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Differences in the Biodiversity of the Fecal Microbiota of Infants With Rotaviral Diarrhea and Healthy Infants

AUTHORS

Peng Fei 1 , Lin Li 1 , Xiaolin Cai 1 , Xinjie Zhang 1 , Hong Jian Bai 1 , Yu Jun Jiang 1 , Zhen Feng 1 , Ling Guo 1 , *

1 Key Laboratory of Dairy Science, Ministry of Education, College of Food Science and Engineering, Northeast Agricultural University, Harbin, China

How to Cite: Fei P, Li L, Cai X, Zhang X, Bai H J, et al. Differences in the Biodiversity of the Fecal Microbiota of Infants With Rotaviral Diarrhea and Healthy Infants, Jundishapur J Microbiol. 2016 ; 9(4):e32356. doi: 10.5812/jjm.32356.

ARTICLE INFORMATION

Jundishapur Journal of Microbiology: 9 (4); e32356
Published Online: March 14, 2016
Article Type: Research Article
Received: August 13, 2015
Revised: October 23, 2015
Accepted: December 13, 2015
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Abstract

Background: Rotaviral diarrhea (RD) has been associated with the biodiversity of the fecal microbiota in infants; however, the differences in the biodiversity of the fecal microbiota between infants with RD and healthy (H) infants have not been clearly elucidated.

Objectives: This study aimed to reveal the changes in the biodiversity of the fecal microbiota of infants with RD.

Patients and Methods: For this study, 30 fecal samples from 15 RD infants and 15 H infants were collected. The biodiversity of the fecal microbiota from the two groups was compared via polymerase chain reaction-denaturing gradient gel electrophoresis (PCR-DGGE) and gene sequencing.

Results: The Shannon-Weaver index showed that the biodiversity of the fecal microbiota from the RD infants was significantly lower (P < 0.05) than that from the H infants. All fifteen RD infants were grouped into one cluster and were separated from the H infants by the un weighted-pair group method, with the arithmetic average (UPGMA) clustering algorithm. In addition, when compared with the healthy infants, the communities of the dominant microbes, Lactobacillus and Bifidobacterium, in the fecal microbiota from the RD infants have obviously changed.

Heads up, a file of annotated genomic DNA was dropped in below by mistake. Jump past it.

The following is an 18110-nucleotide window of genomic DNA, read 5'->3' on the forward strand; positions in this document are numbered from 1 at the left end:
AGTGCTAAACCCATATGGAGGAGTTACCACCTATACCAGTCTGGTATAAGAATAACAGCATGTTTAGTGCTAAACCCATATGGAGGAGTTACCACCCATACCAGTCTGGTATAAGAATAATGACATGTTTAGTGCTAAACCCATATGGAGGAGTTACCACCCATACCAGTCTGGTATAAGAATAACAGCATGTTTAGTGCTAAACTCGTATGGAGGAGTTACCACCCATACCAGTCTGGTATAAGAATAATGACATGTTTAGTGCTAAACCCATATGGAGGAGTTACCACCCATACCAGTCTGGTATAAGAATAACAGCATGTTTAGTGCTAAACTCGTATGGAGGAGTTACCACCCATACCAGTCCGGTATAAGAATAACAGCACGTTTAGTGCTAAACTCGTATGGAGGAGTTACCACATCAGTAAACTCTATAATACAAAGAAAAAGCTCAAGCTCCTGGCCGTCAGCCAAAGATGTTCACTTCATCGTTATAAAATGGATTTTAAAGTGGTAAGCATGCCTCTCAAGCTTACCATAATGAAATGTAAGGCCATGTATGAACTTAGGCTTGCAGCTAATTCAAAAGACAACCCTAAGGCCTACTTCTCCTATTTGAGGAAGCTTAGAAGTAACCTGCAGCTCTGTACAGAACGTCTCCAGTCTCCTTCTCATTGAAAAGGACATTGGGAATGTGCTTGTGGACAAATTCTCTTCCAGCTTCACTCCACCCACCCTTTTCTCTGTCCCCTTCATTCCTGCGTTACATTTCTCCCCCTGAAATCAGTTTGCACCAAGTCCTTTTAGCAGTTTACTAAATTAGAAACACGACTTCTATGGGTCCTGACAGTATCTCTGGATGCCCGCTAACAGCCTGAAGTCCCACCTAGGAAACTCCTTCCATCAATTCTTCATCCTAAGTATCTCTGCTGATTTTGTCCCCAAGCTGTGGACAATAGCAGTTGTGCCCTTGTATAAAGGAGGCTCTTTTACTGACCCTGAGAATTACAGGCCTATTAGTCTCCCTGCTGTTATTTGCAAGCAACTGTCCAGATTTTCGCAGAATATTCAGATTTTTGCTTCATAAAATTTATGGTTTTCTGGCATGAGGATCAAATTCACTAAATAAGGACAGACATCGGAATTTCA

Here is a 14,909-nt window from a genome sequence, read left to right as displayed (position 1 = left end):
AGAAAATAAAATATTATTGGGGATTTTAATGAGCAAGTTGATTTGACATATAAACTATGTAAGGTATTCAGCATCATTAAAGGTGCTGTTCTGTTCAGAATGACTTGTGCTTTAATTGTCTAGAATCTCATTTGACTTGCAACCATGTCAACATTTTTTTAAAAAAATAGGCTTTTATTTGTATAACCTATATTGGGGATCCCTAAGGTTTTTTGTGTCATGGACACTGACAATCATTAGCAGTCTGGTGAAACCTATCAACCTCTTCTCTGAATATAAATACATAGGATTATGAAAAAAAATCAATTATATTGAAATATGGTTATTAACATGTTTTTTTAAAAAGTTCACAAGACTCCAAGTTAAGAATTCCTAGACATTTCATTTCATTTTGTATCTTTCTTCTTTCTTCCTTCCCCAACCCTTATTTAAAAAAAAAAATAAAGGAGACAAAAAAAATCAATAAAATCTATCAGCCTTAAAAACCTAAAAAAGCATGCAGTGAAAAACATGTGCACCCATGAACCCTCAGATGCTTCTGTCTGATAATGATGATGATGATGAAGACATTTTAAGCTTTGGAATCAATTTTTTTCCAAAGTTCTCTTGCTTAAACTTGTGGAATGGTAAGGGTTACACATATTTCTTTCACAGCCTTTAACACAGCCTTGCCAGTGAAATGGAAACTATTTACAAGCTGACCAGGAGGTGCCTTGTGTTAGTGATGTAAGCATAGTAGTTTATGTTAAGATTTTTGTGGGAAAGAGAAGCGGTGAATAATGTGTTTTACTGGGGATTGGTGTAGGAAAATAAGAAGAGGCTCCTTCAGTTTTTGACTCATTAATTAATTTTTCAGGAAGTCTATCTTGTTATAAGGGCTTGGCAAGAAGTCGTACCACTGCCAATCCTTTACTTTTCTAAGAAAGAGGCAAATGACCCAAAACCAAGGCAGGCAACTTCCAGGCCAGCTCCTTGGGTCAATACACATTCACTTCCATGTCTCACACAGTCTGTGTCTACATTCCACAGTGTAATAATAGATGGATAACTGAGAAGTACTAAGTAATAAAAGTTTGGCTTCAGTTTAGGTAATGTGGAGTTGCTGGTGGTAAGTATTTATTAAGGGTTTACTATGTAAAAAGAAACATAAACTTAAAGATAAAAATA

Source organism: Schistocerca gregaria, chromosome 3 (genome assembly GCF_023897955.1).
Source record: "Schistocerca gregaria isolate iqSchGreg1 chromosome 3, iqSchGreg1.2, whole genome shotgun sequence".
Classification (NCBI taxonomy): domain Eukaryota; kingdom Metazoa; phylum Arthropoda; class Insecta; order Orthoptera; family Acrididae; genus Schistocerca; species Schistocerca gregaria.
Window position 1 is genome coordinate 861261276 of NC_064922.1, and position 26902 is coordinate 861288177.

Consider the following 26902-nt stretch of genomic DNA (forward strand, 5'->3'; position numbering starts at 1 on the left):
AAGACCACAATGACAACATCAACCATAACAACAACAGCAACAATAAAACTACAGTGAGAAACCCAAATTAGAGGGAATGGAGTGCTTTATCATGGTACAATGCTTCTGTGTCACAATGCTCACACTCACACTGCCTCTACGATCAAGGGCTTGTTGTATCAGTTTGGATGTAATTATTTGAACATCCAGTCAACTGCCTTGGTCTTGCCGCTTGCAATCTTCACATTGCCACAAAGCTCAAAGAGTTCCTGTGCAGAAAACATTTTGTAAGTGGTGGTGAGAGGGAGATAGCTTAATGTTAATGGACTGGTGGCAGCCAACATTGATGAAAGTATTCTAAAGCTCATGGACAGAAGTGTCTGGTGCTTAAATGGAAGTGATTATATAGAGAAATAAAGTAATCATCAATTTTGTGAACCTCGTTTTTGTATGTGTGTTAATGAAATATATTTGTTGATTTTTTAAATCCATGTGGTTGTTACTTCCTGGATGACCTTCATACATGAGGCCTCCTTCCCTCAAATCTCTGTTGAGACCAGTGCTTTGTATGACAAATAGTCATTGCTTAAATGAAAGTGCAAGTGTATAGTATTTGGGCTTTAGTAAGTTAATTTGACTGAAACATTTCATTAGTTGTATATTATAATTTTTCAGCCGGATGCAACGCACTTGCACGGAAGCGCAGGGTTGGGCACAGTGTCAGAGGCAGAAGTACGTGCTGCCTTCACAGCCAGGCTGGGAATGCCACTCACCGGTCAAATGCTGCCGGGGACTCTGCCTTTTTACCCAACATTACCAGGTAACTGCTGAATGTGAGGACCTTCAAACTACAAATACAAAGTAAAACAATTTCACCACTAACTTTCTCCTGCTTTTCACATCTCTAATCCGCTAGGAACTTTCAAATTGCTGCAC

Conclusions: With regard to improving the understanding of the differences in the biodiversity of the fecal microbiota between RD infants and H infants, the findings of this study can provide a possible basis to reveal the relationship between RD and intestinal microbiota.

Keywords

Rotaviral Diarrhea Fecal Microbiota Infants Biodiversity Denaturing Gradient Gel Electrophoresis DGGE

Copyright © 2016, Ahvaz Jundishapur University of Medical Sciences. This is an open-access article distributed under the terms of the Creative Commons Attribution-NonCommercial 4.0 International License (http://creativecommons.org/licenses/by-nc/4.0/) which permits copy and redistribute the material just in noncommercial usages, provided the original work is properly cited.

1. Background

Rotaviral diarrhea (RD) is the most common cause of gastroenteritis in children (1, 2). Almost all children younger than 5 years old will have suffered from RD, with > 500,000 deaths, > 2 million hospitalizations, and > 25 million clinic visits each year (3, 4). The rotavirus can infect the intestinal epithelium villi cells and lead to watery diarrhea (5); furthermore, RD can cause intestinal dysbacteriosis, and destroy the microbial barrier, making the diarrhea more serious(6, 7).

Previous reports have shown that some diseases, especially intestinal diseases, are associated with the intestinal microbiota, and healthy fecal microbiota are increasingly becoming essential to the maintenance of human health (8, 9). The biodiversity of the fecal microbiota in patients with several diseases, including cow’s milk protein allergy, celiac disease, inflammatory bowel disease, and ulcerative colitis, have been revealed (10-13). In addition, Ma et al. discovered that there was an imbalance in the fecal microbiota in patients aged 2 to 4 years old with viral diarrhea (adenovirus, norovirus, rotavirus, and astrovirus) (14). Although infants are the most susceptible group, the researchers have overlooked studies on the changes of the biodiversity of the fecal microbiota in infants with RD.

2. Objectives